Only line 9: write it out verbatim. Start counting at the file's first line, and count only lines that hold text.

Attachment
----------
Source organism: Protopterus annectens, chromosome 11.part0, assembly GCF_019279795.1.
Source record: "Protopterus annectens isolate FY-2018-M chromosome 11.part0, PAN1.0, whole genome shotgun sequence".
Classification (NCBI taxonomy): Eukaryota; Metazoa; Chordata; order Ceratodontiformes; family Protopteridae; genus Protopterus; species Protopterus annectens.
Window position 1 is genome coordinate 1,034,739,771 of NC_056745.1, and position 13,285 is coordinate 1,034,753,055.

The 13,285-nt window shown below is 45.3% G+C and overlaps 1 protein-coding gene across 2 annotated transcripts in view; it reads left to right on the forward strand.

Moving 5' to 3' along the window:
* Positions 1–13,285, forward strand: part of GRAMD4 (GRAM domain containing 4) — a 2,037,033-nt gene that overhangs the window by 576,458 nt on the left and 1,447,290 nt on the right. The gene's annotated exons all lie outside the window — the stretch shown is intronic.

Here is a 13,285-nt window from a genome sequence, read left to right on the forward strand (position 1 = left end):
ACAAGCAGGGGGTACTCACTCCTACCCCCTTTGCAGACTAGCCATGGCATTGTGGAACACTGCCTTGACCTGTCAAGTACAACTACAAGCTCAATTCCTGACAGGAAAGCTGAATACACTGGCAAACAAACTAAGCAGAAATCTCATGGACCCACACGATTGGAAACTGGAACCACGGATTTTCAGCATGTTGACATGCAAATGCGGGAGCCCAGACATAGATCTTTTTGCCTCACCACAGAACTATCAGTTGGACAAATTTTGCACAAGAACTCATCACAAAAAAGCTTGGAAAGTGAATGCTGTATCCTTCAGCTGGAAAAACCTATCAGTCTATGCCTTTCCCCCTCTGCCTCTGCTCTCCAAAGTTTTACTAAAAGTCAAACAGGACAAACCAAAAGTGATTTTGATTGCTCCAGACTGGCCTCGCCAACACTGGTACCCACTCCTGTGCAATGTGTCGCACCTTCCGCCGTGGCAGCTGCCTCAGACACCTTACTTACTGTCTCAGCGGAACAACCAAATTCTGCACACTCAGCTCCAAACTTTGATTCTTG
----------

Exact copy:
ACAAGCAGGGGGTACTCACTCCTACCCCCTTTGCAGACTAGCCATGGCATTGTGGAACACTGCCTTGACCTGTCAAGTACAACTACAAGCTCAATTCCTGACAGGAAAGCTGAATACACTGGCAAACAAACTAAGCAGAAATCTCATGGACCCACACGATTGGAAACTGGAACCACGGATTTTCAGCATGTTGACATGCAAATGCGGGAGCCCAGACATAGATCTTTTTGCCTCACCACAGAACTATCAGTTGGACAAATTTTGCACAAGAACTCATCACAAAAAAGCTTGGAAAGTGAATGCTGTATCCTTCAGCTGGAAAAACCTATCAGTCTATGCCTTTCCCCCTCTGCCTCTGCTCTCCAAAGTTTTACTAAAAGTCAAACAGGACAAACCAAAAGTGATTTTGATTGCTCCAGACTGGCCTCGCCAACACTGGTACCCACTCCTGTGCAATGTGTCGCACCTTCCGCCGTGGCAGCTGCCTCAGACACCTTACTTACTGTCTCAGCGGAACAACCAAATTCTGCACACTCAGCTCCAAACTTTGATTCTTG